This startup says it can send electric power over long distances without copper wire.
Picture the street outside your home. Now erase the power lines. Imagine interstate highways without the unsightly cable towers that dot the expansive United States landscape. This could be the wireless future of energy if a partnership between New Zealand’s government and a startup called Emrod works out—and it all dates back to the wildest dreams of Nikola Tesla.
Wireless electricity sounds like science fiction, but the technology is already realized and primed for a utility-scale case study. And in this first-of-its-kind pilot program, Powerco—New Zealand’s second-largest electricity distributor—will test Emrod technology beginning in 2021.
The companies plan to deploy the prototype wireless energy infrastructure across a 130-foot expanse. To make it possible, Emrod uses rectifying antennas, a.k.a. “rectennas,” that pass microwaves of electricity from one waypoint to the next: a solution well-suited to New Zealand’s mountainous terrain. Specialized square elements are mounted on intervening poles to act as pass-through points that keep the electricity humming along, and a broader surface area “catches” the entire wave, so to speak.
“We’ve developed a technology for long-range wireless power transmission,” says Emrod founder Greg Kushnir. “The technology itself has been around for quite a while. It sounds futuristic and fantastic but has been an iterative process since Tesla.”
The link to Nikola Tesla, Kushnir admits, is more of an imaginative, feel-good tale than a true genealogy. Tesla considered wireless power in the 1890s, as he laboured over his breakthrough “Tesla coil” transformer circuit that generated alternating current electricity, but he couldn’t prove that he could control a beam of electricity across long distances. “The sheer fact that he could imagine it is remarkable, but the sort of technology he was looking to apply wouldn’t have worked,” Kushnir says.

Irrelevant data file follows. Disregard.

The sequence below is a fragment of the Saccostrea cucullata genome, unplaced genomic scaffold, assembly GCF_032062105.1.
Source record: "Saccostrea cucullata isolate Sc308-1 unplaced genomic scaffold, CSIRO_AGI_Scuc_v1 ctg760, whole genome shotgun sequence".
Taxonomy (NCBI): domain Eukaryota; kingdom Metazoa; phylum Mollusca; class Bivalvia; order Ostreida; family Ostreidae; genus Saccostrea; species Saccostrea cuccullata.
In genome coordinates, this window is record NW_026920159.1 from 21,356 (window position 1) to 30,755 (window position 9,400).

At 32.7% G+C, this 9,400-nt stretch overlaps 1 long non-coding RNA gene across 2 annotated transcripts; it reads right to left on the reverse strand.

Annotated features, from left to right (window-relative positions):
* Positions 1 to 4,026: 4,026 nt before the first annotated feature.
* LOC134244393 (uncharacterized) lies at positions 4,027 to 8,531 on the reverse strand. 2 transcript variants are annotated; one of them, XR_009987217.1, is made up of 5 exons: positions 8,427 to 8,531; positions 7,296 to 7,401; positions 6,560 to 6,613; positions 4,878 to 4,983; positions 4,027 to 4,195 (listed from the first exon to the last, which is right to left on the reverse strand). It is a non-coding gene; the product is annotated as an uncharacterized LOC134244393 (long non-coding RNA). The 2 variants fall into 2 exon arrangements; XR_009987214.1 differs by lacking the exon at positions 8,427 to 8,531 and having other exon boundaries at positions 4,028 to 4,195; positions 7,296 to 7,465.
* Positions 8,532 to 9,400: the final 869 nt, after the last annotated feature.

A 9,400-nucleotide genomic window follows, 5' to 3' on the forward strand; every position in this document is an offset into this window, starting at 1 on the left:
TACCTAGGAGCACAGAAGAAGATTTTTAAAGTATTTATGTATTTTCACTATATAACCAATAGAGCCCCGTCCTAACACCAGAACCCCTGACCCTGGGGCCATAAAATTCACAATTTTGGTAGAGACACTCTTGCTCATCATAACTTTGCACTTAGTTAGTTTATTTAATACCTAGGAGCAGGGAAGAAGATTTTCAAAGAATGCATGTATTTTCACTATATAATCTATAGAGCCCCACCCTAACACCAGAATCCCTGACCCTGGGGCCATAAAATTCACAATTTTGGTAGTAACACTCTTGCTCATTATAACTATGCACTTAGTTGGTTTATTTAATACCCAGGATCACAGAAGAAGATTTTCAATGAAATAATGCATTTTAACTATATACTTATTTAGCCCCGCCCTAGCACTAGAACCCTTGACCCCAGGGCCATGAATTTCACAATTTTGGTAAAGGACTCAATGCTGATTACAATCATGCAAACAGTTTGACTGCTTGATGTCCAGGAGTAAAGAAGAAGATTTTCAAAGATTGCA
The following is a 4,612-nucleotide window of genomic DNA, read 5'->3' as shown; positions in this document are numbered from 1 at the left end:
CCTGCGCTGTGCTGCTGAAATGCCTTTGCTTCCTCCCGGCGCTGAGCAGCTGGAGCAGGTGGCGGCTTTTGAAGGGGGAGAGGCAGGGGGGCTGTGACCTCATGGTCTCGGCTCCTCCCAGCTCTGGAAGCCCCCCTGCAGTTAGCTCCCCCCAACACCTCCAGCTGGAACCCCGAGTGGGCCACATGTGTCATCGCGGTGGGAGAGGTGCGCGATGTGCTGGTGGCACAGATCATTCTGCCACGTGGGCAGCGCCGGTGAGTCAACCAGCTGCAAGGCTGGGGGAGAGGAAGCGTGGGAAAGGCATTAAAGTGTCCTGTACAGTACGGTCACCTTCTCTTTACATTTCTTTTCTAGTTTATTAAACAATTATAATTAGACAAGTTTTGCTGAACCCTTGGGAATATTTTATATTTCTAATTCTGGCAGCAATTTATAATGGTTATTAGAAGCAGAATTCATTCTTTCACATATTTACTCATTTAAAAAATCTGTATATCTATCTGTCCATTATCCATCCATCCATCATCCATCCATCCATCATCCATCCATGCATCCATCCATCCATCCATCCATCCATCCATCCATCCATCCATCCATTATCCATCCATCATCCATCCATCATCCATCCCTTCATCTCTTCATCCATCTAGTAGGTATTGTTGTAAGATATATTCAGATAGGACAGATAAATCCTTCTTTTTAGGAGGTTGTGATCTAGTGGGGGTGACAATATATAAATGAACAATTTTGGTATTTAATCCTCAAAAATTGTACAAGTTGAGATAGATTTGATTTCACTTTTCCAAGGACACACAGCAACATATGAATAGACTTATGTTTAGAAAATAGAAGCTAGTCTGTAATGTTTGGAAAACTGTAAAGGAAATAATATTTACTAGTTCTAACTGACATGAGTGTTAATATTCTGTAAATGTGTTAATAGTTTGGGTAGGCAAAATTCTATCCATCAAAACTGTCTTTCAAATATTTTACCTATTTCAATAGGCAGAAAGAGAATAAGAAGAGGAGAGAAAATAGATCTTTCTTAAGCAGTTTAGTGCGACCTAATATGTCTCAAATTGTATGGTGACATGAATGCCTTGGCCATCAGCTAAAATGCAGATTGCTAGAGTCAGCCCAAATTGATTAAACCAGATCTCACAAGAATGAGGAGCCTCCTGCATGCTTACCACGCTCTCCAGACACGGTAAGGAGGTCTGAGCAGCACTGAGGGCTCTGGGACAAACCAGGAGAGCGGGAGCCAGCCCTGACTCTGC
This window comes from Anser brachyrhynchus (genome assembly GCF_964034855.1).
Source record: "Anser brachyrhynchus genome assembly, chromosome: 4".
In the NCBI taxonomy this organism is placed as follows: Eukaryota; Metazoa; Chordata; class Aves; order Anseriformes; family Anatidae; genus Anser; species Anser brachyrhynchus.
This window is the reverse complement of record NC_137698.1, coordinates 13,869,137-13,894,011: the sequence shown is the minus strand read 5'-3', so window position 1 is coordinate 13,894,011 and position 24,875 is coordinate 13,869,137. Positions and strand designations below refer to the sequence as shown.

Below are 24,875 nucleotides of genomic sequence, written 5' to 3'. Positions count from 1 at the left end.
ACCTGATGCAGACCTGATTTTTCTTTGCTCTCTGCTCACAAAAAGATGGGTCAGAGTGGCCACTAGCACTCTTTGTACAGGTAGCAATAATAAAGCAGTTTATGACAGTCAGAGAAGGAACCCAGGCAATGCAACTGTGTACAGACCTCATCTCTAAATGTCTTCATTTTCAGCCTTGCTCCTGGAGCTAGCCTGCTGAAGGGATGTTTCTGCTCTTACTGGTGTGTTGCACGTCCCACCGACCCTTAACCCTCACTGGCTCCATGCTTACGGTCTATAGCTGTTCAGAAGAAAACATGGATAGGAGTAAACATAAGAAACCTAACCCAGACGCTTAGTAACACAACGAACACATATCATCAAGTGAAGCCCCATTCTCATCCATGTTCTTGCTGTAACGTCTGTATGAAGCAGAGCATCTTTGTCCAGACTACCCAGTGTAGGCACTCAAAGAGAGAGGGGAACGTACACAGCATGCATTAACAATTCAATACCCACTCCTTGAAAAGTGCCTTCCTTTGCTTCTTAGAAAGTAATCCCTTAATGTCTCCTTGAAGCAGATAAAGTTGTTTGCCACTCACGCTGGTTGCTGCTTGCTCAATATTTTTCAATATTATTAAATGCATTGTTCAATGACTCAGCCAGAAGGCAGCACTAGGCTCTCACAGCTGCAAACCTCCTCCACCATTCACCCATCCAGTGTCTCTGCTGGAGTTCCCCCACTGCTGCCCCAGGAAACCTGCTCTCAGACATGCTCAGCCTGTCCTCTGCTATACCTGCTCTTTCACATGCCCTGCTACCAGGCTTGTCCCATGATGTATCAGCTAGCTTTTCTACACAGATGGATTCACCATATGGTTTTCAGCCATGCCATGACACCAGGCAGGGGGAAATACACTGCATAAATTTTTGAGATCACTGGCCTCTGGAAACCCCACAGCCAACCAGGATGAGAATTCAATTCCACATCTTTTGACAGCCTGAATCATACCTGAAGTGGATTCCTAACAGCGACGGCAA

Emrod, by contrast, can keep the beam of electricity tight and focused with two technologies. The first is transmission-related: Small radio elements and single wave patterns create a collimated beam, which means that the rays are aligned in parallel, and will not spread much as they propagate. Second, Emrod uses engineered metamaterials with tiny patterns that effectively interact with those radio waves.
Emrod’s wireless antennas are a medium, like a cable, meaning that their task is to simply connect an electrical supply to customers. Kushnir envisions placing Emrod technology on difficult terrain that links with the sunniest, windiest, or most hydro-friendly points on Earth as these often rural places have the widest gap in electrification.
By eliminating the need for long stretches of traditional copper wiring, Emrod says it can bring power to these regions, which can’t afford the kind of infrastructure that supports the power grid. There could be positive environmental ramifications to this, as well, since many sites that don’t have access to electricity end up leaning on diesel generators for energy.
There are even opportunities to support offshore wind and solar farms, Kushnir says, because the current friction point for those forms of renewable energy come down to the cost of transmission. In the Cook Strait—which connects the North and South Islands of New Zealand—offshore wind farms require expensive underwater cables, for instance.
At this point, Kushnir has enough corporate buy-in to take the next regulatory steps, and begin propagating Emrod’s technology. The real challenge, he says, will be to reassure and educate the public.
“We anticipate a lot of pushback similar to the stuff we’ve been seeing with 5G,” he says. “People push back on additional radiation around them, and it’s completely understandable.” But luckily, he says, Emrod’s controlled beam sheds no
radiation. It’s not a “spray” pattern like a cell phone antenna.
So if all goes well during the New Zealand pilot program in early 2021, wireless energy could quite literally be on the horizon in the U.S., too. As for when? That’s anybody’s guess.
To wirelessly conduct energy, Emrod generates electricity in a tight and focused beam in the non-ionizing Industrial, Scientific, and Medical band of the electromagnetic spectrum—the portion of the radio band that corresponds to Wi-Fi and Bluetooth frequencies.
From there, a transmitting antenna sends the power through various relay points to a “rectenna” that can safely transport the waves in the same frequency range as the microwave oven in your home. Meanwhile, tiny lasers monitor the rectennas to sense any obstructions between relay points. That way, there is no outside radiation, and
no birds are harmed in this transfer of power.
Source: Popular Mechanics